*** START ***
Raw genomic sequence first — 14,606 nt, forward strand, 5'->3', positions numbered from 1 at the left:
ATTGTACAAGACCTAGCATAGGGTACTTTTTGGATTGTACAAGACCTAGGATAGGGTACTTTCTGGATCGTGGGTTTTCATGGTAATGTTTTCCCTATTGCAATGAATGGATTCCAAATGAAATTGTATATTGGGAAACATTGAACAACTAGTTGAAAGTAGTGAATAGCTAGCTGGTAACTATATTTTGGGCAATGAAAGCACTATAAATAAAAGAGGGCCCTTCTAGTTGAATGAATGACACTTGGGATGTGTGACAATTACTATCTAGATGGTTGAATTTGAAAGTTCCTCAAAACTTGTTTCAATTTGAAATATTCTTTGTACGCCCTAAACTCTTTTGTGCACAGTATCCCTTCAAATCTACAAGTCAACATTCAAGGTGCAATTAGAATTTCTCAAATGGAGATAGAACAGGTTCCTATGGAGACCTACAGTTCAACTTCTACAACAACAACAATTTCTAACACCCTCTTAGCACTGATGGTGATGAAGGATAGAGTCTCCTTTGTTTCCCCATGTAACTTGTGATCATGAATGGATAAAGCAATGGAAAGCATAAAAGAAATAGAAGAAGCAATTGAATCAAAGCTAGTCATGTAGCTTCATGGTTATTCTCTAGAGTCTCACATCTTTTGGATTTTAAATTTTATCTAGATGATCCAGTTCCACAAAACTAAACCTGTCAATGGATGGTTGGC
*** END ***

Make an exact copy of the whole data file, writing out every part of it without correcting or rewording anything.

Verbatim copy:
Raw genomic sequence first — 14,606 nt, forward strand, 5'->3', positions numbered from 1 at the left:
ATTGTACAAGACCTAGCATAGGGTACTTTTTGGATTGTACAAGACCTAGGATAGGGTACTTTCTGGATCGTGGGTTTTCATGGTAATGTTTTCCCTATTGCAATGAATGGATTCCAAATGAAATTGTATATTGGGAAACATTGAACAACTAGTTGAAAGTAGTGAATAGCTAGCTGGTAACTATATTTTGGGCAATGAAAGCACTATAAATAAAAGAGGGCCCTTCTAGTTGAATGAATGACACTTGGGATGTGTGACAATTACTATCTAGATGGTTGAATTTGAAAGTTCCTCAAAACTTGTTTCAATTTGAAATATTCTTTGTACGCCCTAAACTCTTTTGTGCACAGTATCCCTTCAAATCTACAAGTCAACATTCAAGGTGCAATTAGAATTTCTCAAATGGAGATAGAACAGGTTCCTATGGAGACCTACAGTTCAACTTCTACAACAACAACAATTTCTAACACCCTCTTAGCACTGATGGTGATGAAGGATAGAGTCTCCTTTGTTTCCCCATGTAACTTGTGATCATGAATGGATAAAGCAATGGAAAGCATAAAAGAAATAGAAGAAGCAATTGAATCAAAGCTAGTCATGTAGCTTCATGGTTATTCTCTAGAGTCTCACATCTTTTGGATTTTAAATTTTATCTAGATGATCCAGTTCCACAAAACTAAACCTGTCAATGGATGGTTGGC